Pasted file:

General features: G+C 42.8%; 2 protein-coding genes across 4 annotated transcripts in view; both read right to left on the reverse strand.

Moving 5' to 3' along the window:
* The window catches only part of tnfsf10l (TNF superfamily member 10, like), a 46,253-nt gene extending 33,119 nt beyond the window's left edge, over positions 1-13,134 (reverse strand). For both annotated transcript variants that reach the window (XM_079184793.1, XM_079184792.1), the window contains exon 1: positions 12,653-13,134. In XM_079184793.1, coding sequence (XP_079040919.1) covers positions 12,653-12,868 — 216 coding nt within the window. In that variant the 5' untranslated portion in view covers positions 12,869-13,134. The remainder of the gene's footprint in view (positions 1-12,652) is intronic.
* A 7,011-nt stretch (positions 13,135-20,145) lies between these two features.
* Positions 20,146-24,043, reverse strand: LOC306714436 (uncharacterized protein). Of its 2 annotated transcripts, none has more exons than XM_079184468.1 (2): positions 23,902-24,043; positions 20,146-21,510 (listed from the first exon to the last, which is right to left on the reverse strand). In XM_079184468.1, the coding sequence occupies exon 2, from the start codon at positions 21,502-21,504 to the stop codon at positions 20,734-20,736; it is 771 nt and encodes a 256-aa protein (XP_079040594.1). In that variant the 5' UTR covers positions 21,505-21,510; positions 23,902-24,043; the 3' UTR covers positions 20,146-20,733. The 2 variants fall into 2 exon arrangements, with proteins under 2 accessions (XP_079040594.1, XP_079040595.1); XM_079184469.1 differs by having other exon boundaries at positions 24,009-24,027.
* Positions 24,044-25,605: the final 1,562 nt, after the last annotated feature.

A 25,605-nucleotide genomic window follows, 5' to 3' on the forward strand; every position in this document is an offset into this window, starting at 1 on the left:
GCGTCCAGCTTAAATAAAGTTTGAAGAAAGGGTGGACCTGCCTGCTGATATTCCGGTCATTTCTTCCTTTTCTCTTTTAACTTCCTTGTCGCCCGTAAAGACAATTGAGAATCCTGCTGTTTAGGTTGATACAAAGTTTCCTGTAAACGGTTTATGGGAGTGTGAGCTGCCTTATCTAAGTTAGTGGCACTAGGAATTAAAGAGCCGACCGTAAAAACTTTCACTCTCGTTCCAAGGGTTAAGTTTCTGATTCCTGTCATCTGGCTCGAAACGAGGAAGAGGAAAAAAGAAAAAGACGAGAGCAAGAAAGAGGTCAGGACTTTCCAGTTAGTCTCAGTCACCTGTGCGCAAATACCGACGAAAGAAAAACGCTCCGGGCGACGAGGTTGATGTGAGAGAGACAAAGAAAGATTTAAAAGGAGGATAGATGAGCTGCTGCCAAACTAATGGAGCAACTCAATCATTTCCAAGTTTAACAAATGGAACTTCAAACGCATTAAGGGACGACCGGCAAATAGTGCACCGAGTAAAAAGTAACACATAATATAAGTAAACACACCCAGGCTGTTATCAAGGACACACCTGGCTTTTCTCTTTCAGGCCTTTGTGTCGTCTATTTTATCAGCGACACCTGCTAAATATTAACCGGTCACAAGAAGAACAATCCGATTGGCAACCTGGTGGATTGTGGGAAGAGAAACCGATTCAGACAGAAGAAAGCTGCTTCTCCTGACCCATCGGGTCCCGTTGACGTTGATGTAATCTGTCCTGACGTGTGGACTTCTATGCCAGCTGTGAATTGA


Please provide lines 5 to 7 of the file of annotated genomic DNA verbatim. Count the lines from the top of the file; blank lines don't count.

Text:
* Positions 20,146-24,043, reverse strand: LOC306714436 (uncharacterized protein). Of its 2 annotated transcripts, none has more exons than XM_079184468.1 (2): positions 23,902-24,043; positions 20,146-21,510 (listed from the first exon to the last, which is right to left on the reverse strand). In XM_079184468.1, the coding sequence occupies exon 2, from the start codon at positions 21,502-21,504 to the stop codon at positions 20,734-20,736; it is 771 nt and encodes a 256-aa protein (XP_079040594.1). In that variant the 5' UTR covers positions 21,505-21,510; positions 23,902-24,043; the 3' UTR covers positions 20,146-20,733. The 2 variants fall into 2 exon arrangements, with proteins under 2 accessions (XP_079040594.1, XP_079040595.1); XM_079184469.1 differs by having other exon boundaries at positions 24,009-24,027.
* Positions 24,044-25,605: the final 1,562 nt, after the last annotated feature.

A 25,605-nucleotide genomic window follows, 5' to 3' on the forward strand; every position in this document is an offset into this window, starting at 1 on the left: